Two Democratic congressmen are asking the Justice Department to investigate ExxonMobil over the petroleum giant's climate change research from the 90s.
The call for action stems from a report in the Los Angeles Times that appeared earlier this month. With help from Inside Climate News and Columbia University's Energy and Environmental Reporting Project, the Times indicated that ExxonMobil officials downplayed the potential impacts of climate change at the same time that company researchers were reaching dramatically different conclusions.
According to the Times report, during a company meeting in 1999, then-CEO Lee Raymond said that climate projections were "based on completely unproven climate models, or, more often, on sheer speculation.”
At the beginning of that decade, however, Exxon researchers working in the Canadian Arctic suggested that warming conditions could reduce the costs to explore and develop new oil wells in the Beaufort Sea, while higher sea levels, unpredictable storms and easing permafrost could jeopardize its existing operations in Canada.
Ken Croasdale, who led the research team in 1991 went so far as to declare that "nobody disputes" that greenhouse gas concentrations were increasing due to the burning of fossil fuels. Prior modeling by Exxon scientists also accurately predicted that polar regions would be most impacted by climate change.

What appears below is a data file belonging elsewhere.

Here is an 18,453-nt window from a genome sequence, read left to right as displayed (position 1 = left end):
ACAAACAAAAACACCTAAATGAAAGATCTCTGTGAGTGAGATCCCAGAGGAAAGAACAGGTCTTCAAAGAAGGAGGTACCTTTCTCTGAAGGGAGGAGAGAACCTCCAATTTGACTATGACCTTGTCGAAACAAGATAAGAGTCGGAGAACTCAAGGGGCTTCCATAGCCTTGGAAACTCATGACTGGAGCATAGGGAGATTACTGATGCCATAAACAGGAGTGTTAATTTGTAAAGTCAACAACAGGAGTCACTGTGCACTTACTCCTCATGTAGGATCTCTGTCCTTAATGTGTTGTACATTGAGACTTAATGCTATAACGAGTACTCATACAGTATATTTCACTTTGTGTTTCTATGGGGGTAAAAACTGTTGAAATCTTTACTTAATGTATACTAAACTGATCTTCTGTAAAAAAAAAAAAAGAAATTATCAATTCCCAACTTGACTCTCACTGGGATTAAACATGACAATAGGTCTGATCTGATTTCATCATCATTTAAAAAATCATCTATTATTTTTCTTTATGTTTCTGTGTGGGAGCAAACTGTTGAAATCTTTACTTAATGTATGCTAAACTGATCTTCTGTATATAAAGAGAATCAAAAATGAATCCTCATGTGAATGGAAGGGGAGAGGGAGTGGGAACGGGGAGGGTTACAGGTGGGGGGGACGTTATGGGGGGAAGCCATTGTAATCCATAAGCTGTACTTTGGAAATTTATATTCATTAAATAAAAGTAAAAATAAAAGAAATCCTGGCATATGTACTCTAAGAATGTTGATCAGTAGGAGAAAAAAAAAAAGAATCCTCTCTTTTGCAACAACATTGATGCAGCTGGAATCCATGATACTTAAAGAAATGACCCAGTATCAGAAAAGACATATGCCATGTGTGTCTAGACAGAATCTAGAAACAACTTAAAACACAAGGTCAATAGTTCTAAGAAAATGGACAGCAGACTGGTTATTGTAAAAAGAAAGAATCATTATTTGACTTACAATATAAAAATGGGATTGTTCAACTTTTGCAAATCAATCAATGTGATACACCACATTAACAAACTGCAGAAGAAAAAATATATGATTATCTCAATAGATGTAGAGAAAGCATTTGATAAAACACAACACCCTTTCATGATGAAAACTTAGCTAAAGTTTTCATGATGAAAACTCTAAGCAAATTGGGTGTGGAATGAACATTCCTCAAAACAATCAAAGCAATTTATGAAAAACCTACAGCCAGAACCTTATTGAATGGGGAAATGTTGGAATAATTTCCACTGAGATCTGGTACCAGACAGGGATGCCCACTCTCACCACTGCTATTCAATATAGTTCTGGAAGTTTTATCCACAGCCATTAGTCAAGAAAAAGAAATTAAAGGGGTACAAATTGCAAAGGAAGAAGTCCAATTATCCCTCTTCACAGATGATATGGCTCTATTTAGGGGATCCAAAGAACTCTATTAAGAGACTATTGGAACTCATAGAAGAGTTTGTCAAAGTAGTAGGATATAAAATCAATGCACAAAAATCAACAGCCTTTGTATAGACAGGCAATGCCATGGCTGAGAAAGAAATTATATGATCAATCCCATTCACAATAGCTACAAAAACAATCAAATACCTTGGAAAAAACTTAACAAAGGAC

ExxonMobil officials told the Times that company researchers included rising sea levels among "a wide range of potential scenarios" that were considered, and the company's top lobbyist this week condemned the article.
Vice President of Public and Government Affairs Ken Cohen alleged that "activists deliberately cherry-picked statements" from company officials and said that researchers' work was open, transparent and, at the time, "mirrored global understanding."
“The facts are that we identified the potential risks of climate change and have taken the issue very seriously,” Cohen said.
Exxon’s press statement also said: “The allegations were contained in reports distributed by Inside Climate News, an anti-oil and gas activist organization, and the Los Angeles Times…ignored evidence provided by the company of continuous and publicly available climate research that refutes their claims.
U.S. Reps. Ted Lieu and Mark DeSaulnier of California, meanwhile, compared ExxonMobil's actions to "cigarette companies that repeatedly denied harm from tobacco" in a letter to Attorney General Loretta Lynch.
The California lawmakers asked the Justice Department to investigate potential violations of laws governing corruption, consumer protection, shareholder protection, public health and truth in advertising.